July 31, 2017 — I can be pretty tough on the Pennsylvania Legislature, especially in this space. But over the past few months, I’ve had a chance to see two of our legislators take on a difficult issue and handle it with skill and aplomb.
Last year, the Commonwealth announced that it would be closing the Hamburg Center, which is in Windsor Township just outside the borough of Hamburg. The center has served various purposes since it opened as a state hospital in 1914. Today it serves as a facility housing about 80 people with significant intellectual disabilities.
The closing of the facility represents a challenge for the people of northern Berks County. Hamburg Center’s 278 acres and 39 buildings make it a significant physical presence in the area and about 350 people are employed there.
State Representative Jerry Knowles and State Senator David Argall have done a great job of bringing together community groups to think about the future of the facility. They’ve hosted a series of meetings, both public and private, to seek the opinions of neighbors, countywide groups like the Community Foundation, county government, and the Greater Reading Chamber and Economic Development Corporation. Based on that input, a plan is starting to develop.
The first and highest priority is obviously the health and safety of the center’s residents. The Pennsylvania Department of Human Services is developing a discharge plan to transfer the remaining residents to different facilities. This is a long process involving the residents’ families and is why the center is unlikely to close until the end of 2018.
The community group that I participate with on this subject is thinking about how the facility could be reused or repurposed. A significant portion of the property is likely to remain in agricultural production (that’s mostly the portion north of Route 78).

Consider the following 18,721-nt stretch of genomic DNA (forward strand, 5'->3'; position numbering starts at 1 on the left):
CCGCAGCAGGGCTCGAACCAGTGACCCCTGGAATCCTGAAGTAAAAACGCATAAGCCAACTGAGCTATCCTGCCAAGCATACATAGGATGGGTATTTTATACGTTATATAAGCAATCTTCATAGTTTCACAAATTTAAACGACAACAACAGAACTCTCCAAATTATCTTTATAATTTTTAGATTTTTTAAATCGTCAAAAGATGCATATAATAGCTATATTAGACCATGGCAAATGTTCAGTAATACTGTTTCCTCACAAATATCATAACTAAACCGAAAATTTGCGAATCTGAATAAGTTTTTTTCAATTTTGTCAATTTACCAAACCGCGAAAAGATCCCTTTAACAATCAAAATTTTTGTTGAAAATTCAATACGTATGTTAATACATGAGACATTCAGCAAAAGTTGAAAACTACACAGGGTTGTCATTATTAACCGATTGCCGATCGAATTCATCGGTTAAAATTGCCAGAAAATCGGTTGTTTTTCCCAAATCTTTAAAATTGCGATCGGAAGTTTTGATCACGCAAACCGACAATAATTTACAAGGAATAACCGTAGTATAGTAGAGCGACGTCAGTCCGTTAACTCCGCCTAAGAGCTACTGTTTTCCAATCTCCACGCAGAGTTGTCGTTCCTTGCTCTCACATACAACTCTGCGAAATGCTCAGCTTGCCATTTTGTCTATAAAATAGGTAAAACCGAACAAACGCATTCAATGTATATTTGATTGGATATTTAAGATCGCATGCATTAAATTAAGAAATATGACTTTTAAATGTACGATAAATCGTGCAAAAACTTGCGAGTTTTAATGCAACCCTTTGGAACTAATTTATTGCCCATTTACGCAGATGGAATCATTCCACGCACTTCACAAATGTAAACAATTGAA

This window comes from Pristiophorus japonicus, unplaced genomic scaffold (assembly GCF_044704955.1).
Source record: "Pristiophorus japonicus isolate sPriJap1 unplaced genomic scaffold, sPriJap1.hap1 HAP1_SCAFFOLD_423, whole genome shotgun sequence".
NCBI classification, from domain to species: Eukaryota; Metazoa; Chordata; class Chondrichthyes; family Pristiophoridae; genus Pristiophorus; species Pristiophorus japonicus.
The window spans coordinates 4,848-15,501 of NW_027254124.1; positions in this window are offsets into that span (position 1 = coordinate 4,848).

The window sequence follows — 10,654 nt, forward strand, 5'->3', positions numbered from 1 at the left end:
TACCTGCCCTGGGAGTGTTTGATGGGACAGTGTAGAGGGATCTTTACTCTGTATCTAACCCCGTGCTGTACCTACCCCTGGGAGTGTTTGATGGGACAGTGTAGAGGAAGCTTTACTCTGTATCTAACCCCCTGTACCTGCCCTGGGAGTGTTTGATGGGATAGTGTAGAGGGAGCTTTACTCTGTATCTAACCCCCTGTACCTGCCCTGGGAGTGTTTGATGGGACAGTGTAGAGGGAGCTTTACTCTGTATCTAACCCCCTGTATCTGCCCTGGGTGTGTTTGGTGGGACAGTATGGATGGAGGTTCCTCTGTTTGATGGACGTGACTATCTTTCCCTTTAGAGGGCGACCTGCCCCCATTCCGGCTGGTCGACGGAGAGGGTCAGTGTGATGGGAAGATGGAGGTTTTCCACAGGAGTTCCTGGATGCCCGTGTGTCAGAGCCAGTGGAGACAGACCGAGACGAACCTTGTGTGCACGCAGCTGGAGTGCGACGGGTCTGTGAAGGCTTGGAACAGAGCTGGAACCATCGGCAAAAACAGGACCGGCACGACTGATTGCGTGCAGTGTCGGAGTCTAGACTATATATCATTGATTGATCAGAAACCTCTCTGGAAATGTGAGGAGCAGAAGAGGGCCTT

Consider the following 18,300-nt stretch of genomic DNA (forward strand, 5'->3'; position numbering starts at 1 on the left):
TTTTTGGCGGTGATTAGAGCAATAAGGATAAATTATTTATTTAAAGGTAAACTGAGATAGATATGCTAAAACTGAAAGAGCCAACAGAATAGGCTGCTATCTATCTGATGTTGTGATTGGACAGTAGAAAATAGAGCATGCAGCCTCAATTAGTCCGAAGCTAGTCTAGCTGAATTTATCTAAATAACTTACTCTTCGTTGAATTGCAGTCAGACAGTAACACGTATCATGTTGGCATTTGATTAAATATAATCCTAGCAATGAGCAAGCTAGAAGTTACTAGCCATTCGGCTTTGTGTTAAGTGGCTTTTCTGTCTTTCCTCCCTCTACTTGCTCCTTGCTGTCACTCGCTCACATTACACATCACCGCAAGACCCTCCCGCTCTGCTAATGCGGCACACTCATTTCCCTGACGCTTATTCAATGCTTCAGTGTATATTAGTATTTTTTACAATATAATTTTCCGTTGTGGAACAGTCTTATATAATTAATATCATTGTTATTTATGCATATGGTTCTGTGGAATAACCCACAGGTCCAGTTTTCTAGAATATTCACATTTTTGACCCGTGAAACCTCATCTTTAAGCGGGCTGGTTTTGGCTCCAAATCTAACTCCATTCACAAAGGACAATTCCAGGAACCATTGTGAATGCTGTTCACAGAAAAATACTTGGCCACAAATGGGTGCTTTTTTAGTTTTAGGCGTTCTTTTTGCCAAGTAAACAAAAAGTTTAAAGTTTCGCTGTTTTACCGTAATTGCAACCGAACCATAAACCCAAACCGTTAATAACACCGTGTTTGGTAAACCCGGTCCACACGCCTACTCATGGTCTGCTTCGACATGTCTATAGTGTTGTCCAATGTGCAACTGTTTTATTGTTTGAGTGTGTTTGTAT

The buildings represent a huge challenge. They’re old hospital buildings and it’s not immediately clear what can be done with them. The community has a lot of ideas (my favorite is an indoor water park), but there is a lot of work to be done in finding a use for these. So far, the people from the Department of General Services and the Department of Human Services have been very helpful, but we’ve been limited in our ability to even tour the inside of the facilities out of respect for the current residents.
Communities everywhere are dealing with the challenges of repurposing facilities from malls to old hospitals. Those processes don’t always go well and often exclude the most disadvantaged stakeholders. Senator Argall and Representative Knowles are doing an exemplary job of engaging the community and bringing in resources, and their efforts are likely to lead to a good — if yet unforeseen — outcome.
Kevin K. Murphy, President
Berks County Community Foundation